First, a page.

Between the Lines By David Lias It was fortunate that urban planner and author James Kunstler spoke after people had finished eating at the April 6 banquet of the Chamber/Vermillion Development Company.
Had his speech been presented before the food was served, many plates may have been left untouched.
Kunstler has this knack of making you lose your appetite.
America, it seems to him, is such a crappy place to live.
Not just the big cities, with their problems of crime, traffic snarls, pollution and urban decay.
Every region of the nation, in Kunstler's view, is garbage, built by us, the keepers of today's throw-away society.
"The Midwest is especially heartbreaking, because there are so many fine cities and towns that were just recklessly thrown away," he said.
World War II may have been fought in Europe, he added. "But today, our cities look like the war was fought in America."
The good ol' days were at about the turn of the century, Kunstler said. That's when America constructed buildings and urban centers and parks and housing that were beautiful and worth caring about.
Today's America, Kunstler maintains, is made up of a mess of gruesome highway strips, franchise burger pits, car wash kingdoms, parking zoos and endless housing subdivisions.
Today's suburbs, he added, are "cut off from all meaningful specific amenity and are drenched in purposeless and monotony and depression and anxiety and repressed rage."
It's probably fair to assume that much of what Kunstler said Thursday fell on deaf ears. Let's face it � he didn't bring the community a very cheery message.
But what was even more disturbing was how this presumably intelligent man seemed to be so out of touch with his audience.
If he thinks today's suburbs are cut off from specific amenities, he should have grown up in South Dakota in the '40s, '50s or '60s.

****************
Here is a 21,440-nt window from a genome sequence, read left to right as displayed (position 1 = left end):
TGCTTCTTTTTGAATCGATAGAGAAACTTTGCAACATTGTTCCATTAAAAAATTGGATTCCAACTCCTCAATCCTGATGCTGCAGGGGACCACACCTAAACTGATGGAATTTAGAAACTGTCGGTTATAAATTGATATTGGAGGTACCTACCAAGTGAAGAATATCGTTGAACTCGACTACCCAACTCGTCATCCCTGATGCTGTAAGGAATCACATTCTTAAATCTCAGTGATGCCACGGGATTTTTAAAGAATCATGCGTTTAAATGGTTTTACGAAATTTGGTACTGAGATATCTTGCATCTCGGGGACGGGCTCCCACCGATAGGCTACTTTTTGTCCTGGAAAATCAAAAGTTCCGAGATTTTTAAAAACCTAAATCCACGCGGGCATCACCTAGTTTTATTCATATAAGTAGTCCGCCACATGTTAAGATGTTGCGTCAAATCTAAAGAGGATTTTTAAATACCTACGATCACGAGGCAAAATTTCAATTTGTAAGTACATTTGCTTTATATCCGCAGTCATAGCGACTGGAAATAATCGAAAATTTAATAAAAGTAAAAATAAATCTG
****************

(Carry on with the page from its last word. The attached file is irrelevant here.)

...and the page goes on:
It was an era when farm families drank the same foul, untreated well water served to their livestock. The boomer generation on many South Dakota farms grew up in the same small (and overcrowded) farmhouses that their fathers or mothers were born in during the Great Depression.
Monotony? Let's talk about no central air conditioning, no plush carpeting, no cable television, and in some cases, no indoor plumbing.
Anxiety? To keep their old houses warm in the winter, it wasn't uncommon for farm families to stack bales of straw around their homes' exterior walls.
Repressed rage? Wake up at 5 a.m. to find the pipes are frozen, or the power lines are down, or the cattle have broken through the fence or the well has failed.
Depression? Experience another day when the Good Lord responds with a "No" to your prayers for rain despite the fact that the fields are shriveling. Watch the sparkle leave your father's eyes as he surveys what's left of a bumper crop after hail tore it to shreds.
During the post World War II era, similar challenges were faced by townsfolk, I'm sure. How did we all meet those challenges? We didn't sink money into grandiose highways or schools or courthouses.
Why? This is South Dakota � the land of infinite variety and few economic resources. Had we invested in our roads and buildings and off-ramps and other basic architecture using Kunstler's vision, would life really be better?
In the 1960s, would this state been able to afford to vaccinate as many children for polio? Would there have been money left to begin working on the development of rural water systems or better phone and electrical services or agricultural research?
Kunstler claims that today's Americans are living in denial. That's why he says the problems he harps about are never solved. He wants us to get on a path of civic revival.
It's too bad he couldn't have seen South Dakota 40 years ago. The state has improved, through a process of slow, sure evolution, since then. Our home may not be perfect, but it certainly isn't garbage.